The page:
‘City of second chances’ prepares to survive season of stress


Sophomore Andrea Martinez shares how she is “kind of scared” about the next couple months for her family of five.
“My step-dad and my mom both work at the same place, so they are both going to lose their jobs,” she said. Her parents work for Head Start. Because of a recent budget cut, they are losing their jobs due to the need to downsize staff. Others have faced a similar fate.
Mayor Anthony Silva says it best: “Everything bad that could happen to a city happened to Stockton, California.”
The city’s general fund was nearly liquidated in 2005 when the new arena, baseball field, cinema, and hotel were built, causing lasting effects on the city’s economy.
On June 27, 2012, Stockton became the largest city in the nation to file for bankruptcy. The issue still has not reached a settlement on whether the city can move on from the Chapter 9 debt.
Approximately $700 million in debt, the city struggled to make regular payments on the interest, accumulating debt to multiple creditors. On Jan. 7 of the new year, Stockton representatives have to face, again, the last creditor to negotiate the payment of $35 million bond granted in 2009. Record reporter Roger Phillips has been covering the court cases via Twitter.
The millions of dollars being spent by the city, combined with record foreclosures across the nation and a drop in wages and health care for city employees as the years progressed, created an unstable Stockton.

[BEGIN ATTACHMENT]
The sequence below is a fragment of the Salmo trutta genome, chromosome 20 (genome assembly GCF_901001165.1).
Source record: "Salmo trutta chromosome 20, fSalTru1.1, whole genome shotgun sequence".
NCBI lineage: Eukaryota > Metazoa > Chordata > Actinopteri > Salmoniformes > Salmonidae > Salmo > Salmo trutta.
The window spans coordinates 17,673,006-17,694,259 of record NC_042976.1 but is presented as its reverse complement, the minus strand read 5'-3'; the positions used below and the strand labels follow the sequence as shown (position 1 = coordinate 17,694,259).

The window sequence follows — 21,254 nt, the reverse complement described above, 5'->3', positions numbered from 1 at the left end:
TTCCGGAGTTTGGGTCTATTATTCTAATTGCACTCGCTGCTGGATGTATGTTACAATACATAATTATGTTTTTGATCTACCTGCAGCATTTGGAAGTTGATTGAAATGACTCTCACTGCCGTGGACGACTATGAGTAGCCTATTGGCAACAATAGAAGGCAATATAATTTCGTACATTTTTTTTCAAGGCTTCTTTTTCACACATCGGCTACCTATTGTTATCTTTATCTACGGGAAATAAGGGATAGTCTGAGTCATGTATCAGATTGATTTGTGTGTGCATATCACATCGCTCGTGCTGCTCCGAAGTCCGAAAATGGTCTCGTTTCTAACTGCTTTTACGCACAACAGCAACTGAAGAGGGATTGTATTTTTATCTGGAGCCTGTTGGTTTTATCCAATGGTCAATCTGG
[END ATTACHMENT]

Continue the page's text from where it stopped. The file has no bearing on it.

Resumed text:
More than 300,000 people make up Stockton’s population. Bankruptcy has a ripple effect that has left students and their parents with stress, especially during the holiday season as students are now feeling the pressure of a near-empty pocketbook.
Junior Katherine Phan admits that while her family is not feeling it as hard this season, they are still conserving.
“We’re trying to save as much as we can,” Phan said. “We turn off the light if we don’t need it, the water if we’re not using it; we just don’t waste anything.”
Senior Brandon Alford does not feel the pressure of the bad economy, yet he feels that the city does not encourage a “pleasant” future for students. “The city is doing bad. School pushes us to succeed but surrounds us with an unpleasant environment.”
Silva sees the resilience in the people of Stockton while acknowledging that the city has “hit rock bottom.”
“Stockton is a city of second chances,” Silva said as he opened his arms, his gaze locked on a photograph of Weber’s Point on the wall as he shares how he too struggled as a single father.
“We have a national stigma of negativity,” Silva said. “People’s view of Stockton is negative.”
In order to better the city, the mayor plans to make Stockton a business-friendly area and market the town more positively.
“Geographically, we are at the right place for companies to come and make money,” Silva said. The money future businesses bring in will help build positivity.
But the spending isn’t quite done yet as far as renovations go. The downtown area and the improvements made lack places for people to live, causing the mayor to work with the city planner in drafting new living complexes, so that the city can meet the requirement of a loan awarded.
Just like the city, Martinez’s family is taking a new approach this Christmas. “It’s more about making the gifts instead of buying them,” she said. And just like the mayor, Martinez encourages that the city not only help the working population but the homeless population as well.
Stockton is struggling to get back on its feet in light of the recent bankruptcy, and many of the citizens feel the season of stress even as the city embarks on its new path.
Overall, Silva is confident that “the city always finds a way to survive.”